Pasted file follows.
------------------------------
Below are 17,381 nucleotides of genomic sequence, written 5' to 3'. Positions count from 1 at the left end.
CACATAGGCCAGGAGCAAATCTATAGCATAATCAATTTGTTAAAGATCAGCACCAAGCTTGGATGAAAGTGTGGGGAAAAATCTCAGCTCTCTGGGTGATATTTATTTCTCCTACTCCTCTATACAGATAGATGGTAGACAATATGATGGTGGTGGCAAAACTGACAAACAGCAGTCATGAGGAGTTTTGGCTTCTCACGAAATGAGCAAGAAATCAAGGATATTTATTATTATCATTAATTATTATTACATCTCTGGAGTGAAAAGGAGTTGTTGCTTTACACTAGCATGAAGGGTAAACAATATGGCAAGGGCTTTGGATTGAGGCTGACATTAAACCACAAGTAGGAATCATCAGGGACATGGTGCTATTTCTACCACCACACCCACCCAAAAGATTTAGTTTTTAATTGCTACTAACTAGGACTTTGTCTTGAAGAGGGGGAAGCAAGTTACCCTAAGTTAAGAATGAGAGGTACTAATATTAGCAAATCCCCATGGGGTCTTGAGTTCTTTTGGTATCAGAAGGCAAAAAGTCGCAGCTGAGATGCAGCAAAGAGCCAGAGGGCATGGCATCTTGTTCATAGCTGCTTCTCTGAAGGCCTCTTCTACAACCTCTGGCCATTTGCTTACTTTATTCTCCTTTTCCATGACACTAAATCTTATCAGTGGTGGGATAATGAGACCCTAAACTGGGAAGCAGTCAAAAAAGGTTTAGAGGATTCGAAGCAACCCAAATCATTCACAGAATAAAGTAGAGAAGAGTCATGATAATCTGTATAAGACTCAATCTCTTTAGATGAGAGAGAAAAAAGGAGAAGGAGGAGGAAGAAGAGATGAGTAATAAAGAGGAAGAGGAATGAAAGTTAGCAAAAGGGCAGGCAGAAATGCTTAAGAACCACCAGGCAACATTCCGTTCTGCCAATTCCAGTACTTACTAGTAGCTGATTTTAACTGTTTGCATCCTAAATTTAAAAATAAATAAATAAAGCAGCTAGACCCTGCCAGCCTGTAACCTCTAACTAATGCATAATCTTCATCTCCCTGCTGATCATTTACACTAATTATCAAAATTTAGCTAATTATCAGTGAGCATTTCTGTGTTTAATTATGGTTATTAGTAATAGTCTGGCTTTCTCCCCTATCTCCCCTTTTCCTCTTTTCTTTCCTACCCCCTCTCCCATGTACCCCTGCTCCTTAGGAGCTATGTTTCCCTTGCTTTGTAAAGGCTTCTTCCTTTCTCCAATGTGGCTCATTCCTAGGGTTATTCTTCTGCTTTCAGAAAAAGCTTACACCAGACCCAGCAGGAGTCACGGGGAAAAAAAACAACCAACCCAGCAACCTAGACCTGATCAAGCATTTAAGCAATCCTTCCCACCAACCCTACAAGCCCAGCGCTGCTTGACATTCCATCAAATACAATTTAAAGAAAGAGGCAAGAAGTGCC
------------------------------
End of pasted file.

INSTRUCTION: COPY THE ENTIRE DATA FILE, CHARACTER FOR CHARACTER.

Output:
Below are 17,381 nucleotides of genomic sequence, written 5' to 3'. Positions count from 1 at the left end.
CACATAGGCCAGGAGCAAATCTATAGCATAATCAATTTGTTAAAGATCAGCACCAAGCTTGGATGAAAGTGTGGGGAAAAATCTCAGCTCTCTGGGTGATATTTATTTCTCCTACTCCTCTATACAGATAGATGGTAGACAATATGATGGTGGTGGCAAAACTGACAAACAGCAGTCATGAGGAGTTTTGGCTTCTCACGAAATGAGCAAGAAATCAAGGATATTTATTATTATCATTAATTATTATTACATCTCTGGAGTGAAAAGGAGTTGTTGCTTTACACTAGCATGAAGGGTAAACAATATGGCAAGGGCTTTGGATTGAGGCTGACATTAAACCACAAGTAGGAATCATCAGGGACATGGTGCTATTTCTACCACCACACCCACCCAAAAGATTTAGTTTTTAATTGCTACTAACTAGGACTTTGTCTTGAAGAGGGGGAAGCAAGTTACCCTAAGTTAAGAATGAGAGGTACTAATATTAGCAAATCCCCATGGGGTCTTGAGTTCTTTTGGTATCAGAAGGCAAAAAGTCGCAGCTGAGATGCAGCAAAGAGCCAGAGGGCATGGCATCTTGTTCATAGCTGCTTCTCTGAAGGCCTCTTCTACAACCTCTGGCCATTTGCTTACTTTATTCTCCTTTTCCATGACACTAAATCTTATCAGTGGTGGGATAATGAGACCCTAAACTGGGAAGCAGTCAAAAAAGGTTTAGAGGATTCGAAGCAACCCAAATCATTCACAGAATAAAGTAGAGAAGAGTCATGATAATCTGTATAAGACTCAATCTCTTTAGATGAGAGAGAAAAAAGGAGAAGGAGGAGGAAGAAGAGATGAGTAATAAAGAGGAAGAGGAATGAAAGTTAGCAAAAGGGCAGGCAGAAATGCTTAAGAACCACCAGGCAACATTCCGTTCTGCCAATTCCAGTACTTACTAGTAGCTGATTTTAACTGTTTGCATCCTAAATTTAAAAATAAATAAATAAAGCAGCTAGACCCTGCCAGCCTGTAACCTCTAACTAATGCATAATCTTCATCTCCCTGCTGATCATTTACACTAATTATCAAAATTTAGCTAATTATCAGTGAGCATTTCTGTGTTTAATTATGGTTATTAGTAATAGTCTGGCTTTCTCCCCTATCTCCCCTTTTCCTCTTTTCTTTCCTACCCCCTCTCCCATGTACCCCTGCTCCTTAGGAGCTATGTTTCCCTTGCTTTGTAAAGGCTTCTTCCTTTCTCCAATGTGGCTCATTCCTAGGGTTATTCTTCTGCTTTCAGAAAAAGCTTACACCAGACCCAGCAGGAGTCACGGGGAAAAAAAACAACCAACCCAGCAACCTAGACCTGATCAAGCATTTAAGCAATCCTTCCCACCAACCCTACAAGCCCAGCGCTGCTTGACATTCCATCAAATACAATTTAAAGAAAGAGGCAAGAAGTGCC